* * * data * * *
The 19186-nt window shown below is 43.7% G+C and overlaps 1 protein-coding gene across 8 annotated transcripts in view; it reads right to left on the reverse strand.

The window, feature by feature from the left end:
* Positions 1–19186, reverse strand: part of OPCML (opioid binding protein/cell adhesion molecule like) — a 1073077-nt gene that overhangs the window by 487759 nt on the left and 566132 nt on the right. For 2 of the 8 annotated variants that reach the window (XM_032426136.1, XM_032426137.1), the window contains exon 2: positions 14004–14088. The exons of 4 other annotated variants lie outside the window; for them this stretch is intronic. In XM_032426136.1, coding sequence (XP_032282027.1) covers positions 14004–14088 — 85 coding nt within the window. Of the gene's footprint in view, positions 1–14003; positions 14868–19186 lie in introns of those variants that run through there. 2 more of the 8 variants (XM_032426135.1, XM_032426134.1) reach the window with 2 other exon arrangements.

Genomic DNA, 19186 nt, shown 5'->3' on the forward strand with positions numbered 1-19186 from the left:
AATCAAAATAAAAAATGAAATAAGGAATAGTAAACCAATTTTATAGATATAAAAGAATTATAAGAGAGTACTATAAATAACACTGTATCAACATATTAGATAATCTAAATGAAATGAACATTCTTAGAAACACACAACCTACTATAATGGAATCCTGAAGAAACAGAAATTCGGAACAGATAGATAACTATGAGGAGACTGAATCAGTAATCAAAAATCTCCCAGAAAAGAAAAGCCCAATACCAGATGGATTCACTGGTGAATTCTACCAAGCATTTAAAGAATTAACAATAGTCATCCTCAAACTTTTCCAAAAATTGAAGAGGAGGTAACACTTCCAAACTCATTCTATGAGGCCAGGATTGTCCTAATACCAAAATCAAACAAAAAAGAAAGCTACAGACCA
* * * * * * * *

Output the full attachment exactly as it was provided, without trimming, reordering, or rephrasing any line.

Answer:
The 19186-nt window shown below is 43.7% G+C and overlaps 1 protein-coding gene across 8 annotated transcripts in view; it reads right to left on the reverse strand.

The window, feature by feature from the left end:
* Positions 1–19186, reverse strand: part of OPCML (opioid binding protein/cell adhesion molecule like) — a 1073077-nt gene that overhangs the window by 487759 nt on the left and 566132 nt on the right. For 2 of the 8 annotated variants that reach the window (XM_032426136.1, XM_032426137.1), the window contains exon 2: positions 14004–14088. The exons of 4 other annotated variants lie outside the window; for them this stretch is intronic. In XM_032426136.1, coding sequence (XP_032282027.1) covers positions 14004–14088 — 85 coding nt within the window. Of the gene's footprint in view, positions 1–14003; positions 14868–19186 lie in introns of those variants that run through there. 2 more of the 8 variants (XM_032426135.1, XM_032426134.1) reach the window with 2 other exon arrangements.

Genomic DNA, 19186 nt, shown 5'->3' on the forward strand with positions numbered 1-19186 from the left:
AATCAAAATAAAAAATGAAATAAGGAATAGTAAACCAATTTTATAGATATAAAAGAATTATAAGAGAGTACTATAAATAACACTGTATCAACATATTAGATAATCTAAATGAAATGAACATTCTTAGAAACACACAACCTACTATAATGGAATCCTGAAGAAACAGAAATTCGGAACAGATAGATAACTATGAGGAGACTGAATCAGTAATCAAAAATCTCCCAGAAAAGAAAAGCCCAATACCAGATGGATTCACTGGTGAATTCTACCAAGCATTTAAAGAATTAACAATAGTCATCCTCAAACTTTTCCAAAAATTGAAGAGGAGGTAACACTTCCAAACTCATTCTATGAGGCCAGGATTGTCCTAATACCAAAATCAAACAAAAAAGAAAGCTACAGACCA